13. 13. The House/Ball Community ■ Primary and secondary prevention interventions tailored for young MSMs continue to be needed to reduce both STD and HIV risk. ■ Utilization of the existing social network structures of “Houses” may be a viable avenue to reach young MSM, their sexual partners, as well as non-House members who may attend Ball events, but are a part of the social network that extends beyond the sub-population. ■ Formative research of the networks that are created and facilitated via “House” membership, affiliation, and/or events would aid in developing both primary and secondary intervention options for young MSMs, and their network members. ■ Investigation of cross-country connections may reveal a “meta-structure” that could serve as an avenue for interventions beyond individual and small group level (e.g., community awareness campaigns, diffusion of innovation models).
  15. 15. THE WNY House/Ball Community ■ Little is known of the specific social network structure of “Houses” outside of New York City and other major metropolitan areas. ■ Even less is known of the Houses in Western New York and its near-by rural communities. ■ However, the hierarchies of respect and the relatively stable structure of Houses present a unique point at which we might engage this population with HIV prevention interventions for young MSM of color. ■ This sub-population of young MSM of color are also frequently found to have high STD and HIV prevalence. ■ Our need to fully comprehend environmental and social factors that influence the growing “House” familial structure in Western New York is therefore the focus of the proposed investigation.
  16. 16. Project VOGUE ■ Project VOGUE will offer group level intervention to counter the threat of HIV/AIDS infection among the House community in Western NY and raise awareness about HIV vaccine research. ■ Specifically targeting transgender and young men who have sex with men (YMSM) of color. ■ The intervention will take place as a series of workshops that will educate members of the House population about a range of health, behavioral and socioeconomic issues, with the ultimate goal of providing effective harm-reduction strategies to help individuals protect themselves against HIV/STD infection and further spread of the disease and raise awareness about HIV vaccine research. ■ The project will be multi-leveled and conducted in three phases. ■ The programs developed through this project will be informed by community based participatory research techniques, culturally appropriate and specifically designed for use with African-American and Latino MSM as well as transgender persons. ■ The project has been officially named Project VOGUE and there is one overarching goal for this project and three specific aims:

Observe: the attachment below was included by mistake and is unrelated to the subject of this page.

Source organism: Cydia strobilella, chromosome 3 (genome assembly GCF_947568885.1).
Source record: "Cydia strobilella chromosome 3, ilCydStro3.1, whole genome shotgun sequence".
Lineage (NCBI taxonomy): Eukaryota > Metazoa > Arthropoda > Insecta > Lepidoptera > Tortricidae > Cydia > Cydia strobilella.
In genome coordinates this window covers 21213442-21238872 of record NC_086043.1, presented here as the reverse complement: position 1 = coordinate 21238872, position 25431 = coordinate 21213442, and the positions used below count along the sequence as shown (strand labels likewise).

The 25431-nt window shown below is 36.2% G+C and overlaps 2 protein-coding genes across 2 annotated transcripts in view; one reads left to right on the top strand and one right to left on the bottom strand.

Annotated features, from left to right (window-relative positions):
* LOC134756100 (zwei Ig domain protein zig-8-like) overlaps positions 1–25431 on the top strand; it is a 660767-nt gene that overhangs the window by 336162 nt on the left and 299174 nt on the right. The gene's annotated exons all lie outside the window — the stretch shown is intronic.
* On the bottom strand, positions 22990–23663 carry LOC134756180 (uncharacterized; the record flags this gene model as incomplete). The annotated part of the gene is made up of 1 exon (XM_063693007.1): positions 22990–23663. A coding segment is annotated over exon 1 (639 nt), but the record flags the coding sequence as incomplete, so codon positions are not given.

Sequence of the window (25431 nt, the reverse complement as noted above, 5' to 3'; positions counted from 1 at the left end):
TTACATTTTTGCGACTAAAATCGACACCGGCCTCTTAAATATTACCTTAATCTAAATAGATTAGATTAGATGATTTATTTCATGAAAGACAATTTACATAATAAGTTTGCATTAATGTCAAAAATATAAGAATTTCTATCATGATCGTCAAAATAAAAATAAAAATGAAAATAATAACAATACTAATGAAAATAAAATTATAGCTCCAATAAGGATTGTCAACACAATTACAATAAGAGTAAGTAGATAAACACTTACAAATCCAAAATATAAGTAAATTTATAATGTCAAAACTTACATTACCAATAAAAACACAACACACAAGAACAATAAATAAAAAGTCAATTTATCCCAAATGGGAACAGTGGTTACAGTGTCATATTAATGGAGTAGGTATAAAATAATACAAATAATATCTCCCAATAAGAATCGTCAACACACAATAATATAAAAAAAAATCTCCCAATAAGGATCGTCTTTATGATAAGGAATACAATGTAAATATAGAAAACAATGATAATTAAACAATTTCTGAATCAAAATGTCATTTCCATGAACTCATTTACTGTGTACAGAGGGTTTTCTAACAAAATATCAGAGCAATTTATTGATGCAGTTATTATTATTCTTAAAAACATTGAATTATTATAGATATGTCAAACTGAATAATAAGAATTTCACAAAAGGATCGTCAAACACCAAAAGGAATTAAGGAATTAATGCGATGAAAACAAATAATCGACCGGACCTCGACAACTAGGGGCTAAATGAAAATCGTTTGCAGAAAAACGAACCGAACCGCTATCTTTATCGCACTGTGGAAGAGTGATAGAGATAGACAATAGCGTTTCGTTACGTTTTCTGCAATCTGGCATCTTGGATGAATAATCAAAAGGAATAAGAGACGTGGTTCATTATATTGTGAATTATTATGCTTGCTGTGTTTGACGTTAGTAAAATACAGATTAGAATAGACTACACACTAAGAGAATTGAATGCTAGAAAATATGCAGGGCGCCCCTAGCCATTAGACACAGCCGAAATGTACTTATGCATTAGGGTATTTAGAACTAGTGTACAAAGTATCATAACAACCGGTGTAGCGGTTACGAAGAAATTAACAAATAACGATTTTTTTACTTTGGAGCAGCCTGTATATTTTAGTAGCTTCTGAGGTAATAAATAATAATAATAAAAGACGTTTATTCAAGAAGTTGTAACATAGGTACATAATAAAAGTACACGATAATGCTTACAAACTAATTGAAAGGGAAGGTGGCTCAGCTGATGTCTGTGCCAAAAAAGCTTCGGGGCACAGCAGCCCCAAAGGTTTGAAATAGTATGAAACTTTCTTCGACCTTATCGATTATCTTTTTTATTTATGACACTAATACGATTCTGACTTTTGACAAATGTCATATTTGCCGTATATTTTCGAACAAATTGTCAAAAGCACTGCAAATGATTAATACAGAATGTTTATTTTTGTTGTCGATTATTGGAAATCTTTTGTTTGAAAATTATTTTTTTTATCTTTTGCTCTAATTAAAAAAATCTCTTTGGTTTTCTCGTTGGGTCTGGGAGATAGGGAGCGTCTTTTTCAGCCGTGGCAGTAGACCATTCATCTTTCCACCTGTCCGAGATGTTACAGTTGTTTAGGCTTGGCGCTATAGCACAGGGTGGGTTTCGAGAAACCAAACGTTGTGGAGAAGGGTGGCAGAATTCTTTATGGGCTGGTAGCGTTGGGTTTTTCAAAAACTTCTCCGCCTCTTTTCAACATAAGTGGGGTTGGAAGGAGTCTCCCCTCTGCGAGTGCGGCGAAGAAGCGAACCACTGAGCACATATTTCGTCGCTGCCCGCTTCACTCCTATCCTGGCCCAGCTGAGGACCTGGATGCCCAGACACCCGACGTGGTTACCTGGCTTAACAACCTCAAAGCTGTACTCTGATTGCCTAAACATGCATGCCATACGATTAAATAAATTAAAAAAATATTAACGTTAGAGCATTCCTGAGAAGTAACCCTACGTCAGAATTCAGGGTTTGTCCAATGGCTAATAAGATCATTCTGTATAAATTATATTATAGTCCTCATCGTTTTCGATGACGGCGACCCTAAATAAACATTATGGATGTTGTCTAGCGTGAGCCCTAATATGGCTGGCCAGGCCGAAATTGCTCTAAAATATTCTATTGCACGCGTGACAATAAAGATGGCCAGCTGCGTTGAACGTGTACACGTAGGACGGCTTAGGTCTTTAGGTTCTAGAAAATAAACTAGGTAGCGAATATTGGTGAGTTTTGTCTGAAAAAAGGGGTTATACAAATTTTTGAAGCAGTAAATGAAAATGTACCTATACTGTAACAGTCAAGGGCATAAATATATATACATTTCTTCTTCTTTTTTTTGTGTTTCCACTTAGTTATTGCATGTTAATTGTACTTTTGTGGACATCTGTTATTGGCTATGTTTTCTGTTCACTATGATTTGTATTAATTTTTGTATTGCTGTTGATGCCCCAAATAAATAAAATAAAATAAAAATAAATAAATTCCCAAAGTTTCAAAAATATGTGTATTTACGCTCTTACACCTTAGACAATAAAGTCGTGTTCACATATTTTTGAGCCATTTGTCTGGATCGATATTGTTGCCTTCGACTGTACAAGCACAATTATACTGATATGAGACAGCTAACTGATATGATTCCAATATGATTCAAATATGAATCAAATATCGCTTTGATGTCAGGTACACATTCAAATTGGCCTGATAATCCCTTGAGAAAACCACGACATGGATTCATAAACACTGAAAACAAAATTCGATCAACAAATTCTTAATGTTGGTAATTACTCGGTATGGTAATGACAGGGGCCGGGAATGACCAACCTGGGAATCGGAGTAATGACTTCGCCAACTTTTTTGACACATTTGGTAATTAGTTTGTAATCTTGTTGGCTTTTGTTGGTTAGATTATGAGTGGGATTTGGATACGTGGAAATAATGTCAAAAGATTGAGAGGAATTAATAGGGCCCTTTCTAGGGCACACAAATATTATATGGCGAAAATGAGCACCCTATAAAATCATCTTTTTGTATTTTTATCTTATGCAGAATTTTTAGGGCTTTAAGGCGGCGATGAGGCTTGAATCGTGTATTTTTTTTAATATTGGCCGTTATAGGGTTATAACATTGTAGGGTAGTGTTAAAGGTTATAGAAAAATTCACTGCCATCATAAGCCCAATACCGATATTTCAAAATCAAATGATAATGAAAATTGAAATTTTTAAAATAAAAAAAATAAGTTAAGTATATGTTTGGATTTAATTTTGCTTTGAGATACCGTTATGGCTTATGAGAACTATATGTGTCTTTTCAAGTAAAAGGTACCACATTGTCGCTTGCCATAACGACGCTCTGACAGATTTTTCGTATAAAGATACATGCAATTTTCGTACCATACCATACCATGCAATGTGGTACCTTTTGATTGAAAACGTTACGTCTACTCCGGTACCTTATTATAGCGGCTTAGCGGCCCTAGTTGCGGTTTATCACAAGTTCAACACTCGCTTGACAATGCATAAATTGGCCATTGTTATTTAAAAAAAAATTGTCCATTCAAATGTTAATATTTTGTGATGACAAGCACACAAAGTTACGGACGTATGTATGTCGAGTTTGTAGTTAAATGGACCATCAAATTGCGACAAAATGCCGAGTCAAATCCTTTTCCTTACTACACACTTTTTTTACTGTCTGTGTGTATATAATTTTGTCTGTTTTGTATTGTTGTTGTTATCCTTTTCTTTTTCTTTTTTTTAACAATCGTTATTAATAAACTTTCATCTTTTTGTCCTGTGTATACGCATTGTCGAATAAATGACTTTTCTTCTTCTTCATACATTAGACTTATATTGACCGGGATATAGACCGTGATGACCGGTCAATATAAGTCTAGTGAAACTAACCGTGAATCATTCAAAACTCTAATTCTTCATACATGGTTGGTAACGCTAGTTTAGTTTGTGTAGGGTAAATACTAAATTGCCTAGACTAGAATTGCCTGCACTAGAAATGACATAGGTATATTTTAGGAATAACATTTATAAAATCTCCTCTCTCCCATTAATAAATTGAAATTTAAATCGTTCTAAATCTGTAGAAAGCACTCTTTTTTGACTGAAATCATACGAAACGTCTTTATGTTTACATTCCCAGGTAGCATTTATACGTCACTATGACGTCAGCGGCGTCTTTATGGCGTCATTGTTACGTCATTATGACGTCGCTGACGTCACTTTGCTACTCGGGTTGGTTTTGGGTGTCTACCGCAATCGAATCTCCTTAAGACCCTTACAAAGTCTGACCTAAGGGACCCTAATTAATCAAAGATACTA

17. 17. Project VOGUE ■ The overarching goal of this pilot project is to increase the participation of MSM of color (African-American and Latino) in HVTN clinical trials. ■ The specific aims of this project are: Aim #1: To conduct a HIV/AIDS and HIV vaccine research awareness needs assessment among members/affiliates of the house ball community. Aim #2: To develop and implement a group level workshop intervention to counter the threat of HIV/AIDS and raise awareness about HIV vaccine research among those in the house ball community. Aim #3: To assess the applicability of a potential model to reach and increase the inclusion of highly at risk sub-populations of MSM of color (Members of the House/Ball community) in HIV vaccine trial research initiatives.